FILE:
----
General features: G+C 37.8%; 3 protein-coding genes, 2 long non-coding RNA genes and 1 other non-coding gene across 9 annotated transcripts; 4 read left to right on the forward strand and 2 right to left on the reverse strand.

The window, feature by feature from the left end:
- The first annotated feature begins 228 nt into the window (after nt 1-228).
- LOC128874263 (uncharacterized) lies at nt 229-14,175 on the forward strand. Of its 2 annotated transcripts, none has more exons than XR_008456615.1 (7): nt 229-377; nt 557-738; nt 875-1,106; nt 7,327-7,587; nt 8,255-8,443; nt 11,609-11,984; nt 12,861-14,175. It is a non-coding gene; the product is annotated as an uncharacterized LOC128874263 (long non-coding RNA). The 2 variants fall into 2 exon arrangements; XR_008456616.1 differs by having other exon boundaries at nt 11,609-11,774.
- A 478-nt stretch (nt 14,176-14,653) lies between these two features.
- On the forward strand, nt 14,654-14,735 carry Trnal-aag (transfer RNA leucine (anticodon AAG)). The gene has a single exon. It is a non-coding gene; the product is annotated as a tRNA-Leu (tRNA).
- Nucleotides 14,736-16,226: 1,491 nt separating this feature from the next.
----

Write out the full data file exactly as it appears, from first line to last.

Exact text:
General features: G+C 37.8%; 3 protein-coding genes, 2 long non-coding RNA genes and 1 other non-coding gene across 9 annotated transcripts; 4 read left to right on the forward strand and 2 right to left on the reverse strand.

The window, feature by feature from the left end:
- The first annotated feature begins 228 nt into the window (after nt 1-228).
- LOC128874263 (uncharacterized) lies at nt 229-14,175 on the forward strand. Of its 2 annotated transcripts, none has more exons than XR_008456615.1 (7): nt 229-377; nt 557-738; nt 875-1,106; nt 7,327-7,587; nt 8,255-8,443; nt 11,609-11,984; nt 12,861-14,175. It is a non-coding gene; the product is annotated as an uncharacterized LOC128874263 (long non-coding RNA). The 2 variants fall into 2 exon arrangements; XR_008456616.1 differs by having other exon boundaries at nt 11,609-11,774.
- A 478-nt stretch (nt 14,176-14,653) lies between these two features.
- On the forward strand, nt 14,654-14,735 carry Trnal-aag (transfer RNA leucine (anticodon AAG)). The gene has a single exon. It is a non-coding gene; the product is annotated as a tRNA-Leu (tRNA).
- Nucleotides 14,736-16,226: 1,491 nt separating this feature from the next.